Seattle audiences might not realize they already have a connection with Wendy Whelan, famous principal dancer from New York City Ballet, but those who frequent the Pacific Northwest Ballet are not too many steps removed. Pictures at an Exhibition, part of the final program of PNB’s 2016-2017 season, was staged by Whelan this spring. This was one of many recent projects of Whelan’s, following her retirement from New York City Ballet in 2014. Pictures at an Exhibition also happens to be one of the last ballets Whelan performed at New York City Ballet. She is now the subject of a new documentary (directed by Linda Saffire and Adam Schlesinger) about navigating the end of her illustrious ballet career and finding joy and inspiration in what comes after.
There’s an emotional moment in Restless Creature where Whelan recounts being told that she’s been taken out of roles at New York City Ballet because the company doesn’t want people to see her “in decline.” Up until this point, decline was far from her mind. Whelan, one of the most renowned contemporary ballet dancers, had a 30-year career with New York City Ballet. This in itself is notable—it’s an extreme feat to perform at her level for that long. But what comes through in Restless Creature is Whelan’s drive to keep dancing. Even as she works through a hip injury and resulting surgery, as she plans her final season and retirement performance with New York City Ballet, as she looks to new dance projects, this persistence remains, taut as sinew.
Peter Boal, Artistic Director of Pacific Northwest Ballet, provides insight into what made Whelan’s career so incredible, noting that her role as a muse for some of the greatest choreographers really took off in her thirties. For other dancers, the best part of their career might come a decade earlier. Any fan of Whelan’s would say her technique is masterful; according to Boal, it went beyond that. He describes her as an orchid instead of a rose, her body itself intriguing, and the way she works with it even more so. “Wendy felt like a reinvention of the form without rejecting it,” says Boal, who also spent many years as a principal with New York City Ballet. When asked what it was like partnering with Whelan, he says he loved dancing with her. Partners could “dare to do less” because she was so strong, doing most of the work holding herself in lifts, finding her center of balance more quickly than other dancers. She approached the studio process with a sense of discovery, inspiring choreographers and partners to see how far they could go with a piece.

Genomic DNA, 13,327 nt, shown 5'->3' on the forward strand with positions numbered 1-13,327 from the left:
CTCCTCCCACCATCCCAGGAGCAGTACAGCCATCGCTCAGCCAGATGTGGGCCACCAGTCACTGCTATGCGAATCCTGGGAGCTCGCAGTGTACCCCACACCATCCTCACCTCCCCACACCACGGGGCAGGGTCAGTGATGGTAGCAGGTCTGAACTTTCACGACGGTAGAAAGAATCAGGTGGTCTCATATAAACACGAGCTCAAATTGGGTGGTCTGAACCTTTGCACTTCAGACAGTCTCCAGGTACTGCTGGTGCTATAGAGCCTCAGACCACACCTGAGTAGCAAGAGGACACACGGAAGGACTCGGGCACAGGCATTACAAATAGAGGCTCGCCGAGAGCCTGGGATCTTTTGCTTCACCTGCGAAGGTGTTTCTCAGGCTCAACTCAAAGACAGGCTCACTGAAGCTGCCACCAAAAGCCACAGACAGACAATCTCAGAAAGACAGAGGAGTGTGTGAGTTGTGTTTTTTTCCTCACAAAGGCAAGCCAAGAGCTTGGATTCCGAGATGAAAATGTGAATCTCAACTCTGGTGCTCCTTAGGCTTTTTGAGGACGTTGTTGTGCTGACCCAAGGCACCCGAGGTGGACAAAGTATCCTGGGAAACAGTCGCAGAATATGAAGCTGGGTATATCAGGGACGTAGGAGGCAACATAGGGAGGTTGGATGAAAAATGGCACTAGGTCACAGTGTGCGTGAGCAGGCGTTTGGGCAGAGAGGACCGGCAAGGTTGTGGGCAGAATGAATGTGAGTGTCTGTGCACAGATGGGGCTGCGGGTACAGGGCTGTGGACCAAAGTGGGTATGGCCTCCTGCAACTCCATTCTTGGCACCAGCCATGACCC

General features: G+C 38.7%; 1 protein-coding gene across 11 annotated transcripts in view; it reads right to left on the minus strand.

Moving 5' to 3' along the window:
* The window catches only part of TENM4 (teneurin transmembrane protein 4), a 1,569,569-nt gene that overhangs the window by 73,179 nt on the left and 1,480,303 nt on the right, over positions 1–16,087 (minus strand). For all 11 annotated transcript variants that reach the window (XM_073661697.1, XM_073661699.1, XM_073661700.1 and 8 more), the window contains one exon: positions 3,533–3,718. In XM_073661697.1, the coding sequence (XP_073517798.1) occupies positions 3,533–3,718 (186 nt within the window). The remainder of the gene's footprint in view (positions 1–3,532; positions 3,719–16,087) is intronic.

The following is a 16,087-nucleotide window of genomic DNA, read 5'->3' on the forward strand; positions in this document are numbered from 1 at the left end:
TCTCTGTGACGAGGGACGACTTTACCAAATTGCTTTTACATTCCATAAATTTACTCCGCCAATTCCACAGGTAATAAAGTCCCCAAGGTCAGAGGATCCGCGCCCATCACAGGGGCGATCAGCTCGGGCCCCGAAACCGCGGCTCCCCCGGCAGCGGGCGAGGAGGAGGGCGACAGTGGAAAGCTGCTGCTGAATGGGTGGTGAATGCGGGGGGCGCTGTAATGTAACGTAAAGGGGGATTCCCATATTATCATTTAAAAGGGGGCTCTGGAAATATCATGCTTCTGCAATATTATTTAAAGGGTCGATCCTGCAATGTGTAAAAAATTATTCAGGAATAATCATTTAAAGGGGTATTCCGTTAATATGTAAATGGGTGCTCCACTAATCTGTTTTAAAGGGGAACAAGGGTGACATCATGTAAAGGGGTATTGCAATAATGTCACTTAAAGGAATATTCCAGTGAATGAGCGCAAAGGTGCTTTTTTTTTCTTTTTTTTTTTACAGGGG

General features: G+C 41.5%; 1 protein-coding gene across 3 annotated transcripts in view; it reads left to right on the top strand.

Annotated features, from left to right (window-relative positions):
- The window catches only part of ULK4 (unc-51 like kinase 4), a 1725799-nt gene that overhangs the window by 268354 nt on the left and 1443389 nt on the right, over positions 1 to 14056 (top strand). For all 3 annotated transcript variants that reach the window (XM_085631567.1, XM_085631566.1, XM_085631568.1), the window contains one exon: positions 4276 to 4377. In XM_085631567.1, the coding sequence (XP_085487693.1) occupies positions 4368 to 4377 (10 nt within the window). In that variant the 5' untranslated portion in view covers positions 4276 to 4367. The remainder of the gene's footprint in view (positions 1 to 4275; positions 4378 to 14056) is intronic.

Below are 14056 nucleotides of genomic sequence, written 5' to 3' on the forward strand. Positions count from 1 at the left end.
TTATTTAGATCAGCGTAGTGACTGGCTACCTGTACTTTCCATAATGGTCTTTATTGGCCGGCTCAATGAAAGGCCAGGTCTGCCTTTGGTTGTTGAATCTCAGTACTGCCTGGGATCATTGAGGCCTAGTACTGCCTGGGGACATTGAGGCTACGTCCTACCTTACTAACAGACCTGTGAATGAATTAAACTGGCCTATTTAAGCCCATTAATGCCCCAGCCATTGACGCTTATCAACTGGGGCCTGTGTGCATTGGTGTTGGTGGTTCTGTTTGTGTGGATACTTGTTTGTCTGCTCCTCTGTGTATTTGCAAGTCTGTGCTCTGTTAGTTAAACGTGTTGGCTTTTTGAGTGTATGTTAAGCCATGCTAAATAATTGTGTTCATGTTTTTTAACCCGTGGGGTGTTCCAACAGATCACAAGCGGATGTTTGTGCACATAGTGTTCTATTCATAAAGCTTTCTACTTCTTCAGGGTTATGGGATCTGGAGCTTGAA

In Restless Creature, we see Whelan struggle with injury for the first time, to be unsure of what her body can do. Even then, however, she’s clearly most genuine and happy when dancing. We see her rehearse with young choreographers for the titular contemporary show that’s a new project of hers, grinning when she tries a new step. Outside of the studio, she’s noticeably worried, and frank when talking about her “shocking” pain, about the challenge of deciding which season should be her last. “It’s not overdramatic to say it’s like a death,” says Boal, who himself retired from New York City Ballet at age 40 and now, as Artistic Director of PNB, works with dancers to determine the right time for their own retirements. “The tragedy of dancing is there’s an arc for the physical, and a different arc for the artistic,” he says. That artistic sensibility often comes a little later in a dancer’s development. “It’s hard to grapple with because your soul wants to keep performing and knows it has something to offer,” even when it’s impossible to continue the grueling physical training required.
In Restless Creature, Whelan faces a descent from the peak of performance. It’s an incredibly vulnerable position, and the film offers a rare glimpse into an astonishing career and its inevitable close. She allows viewers access into her deepest fears and intimate moments. There’s even a scene in the operating room during Whelan’s hip surgery that may make some viewers squirm. The film translates Whelan’s anxiety of not knowing how her body will feel, how performances will go, even if she’ll be able to get through class. She invites us on a journey that’s remarkable in its raw determination. She may be restless, but that restlessness inspires creative freedom and a fragile, necessary hope. May we all learn from her tenacity.
Restless Creature, directed by Linda Saffire & Adam Schlesinger, is at Northwest Film Forum July 26 – August 3. Tickets Available at NWfilmforum.org. A Q&A with Peter Boal, Artistic Director of Pacific Northwest Ballet, will follow the July 26 performance.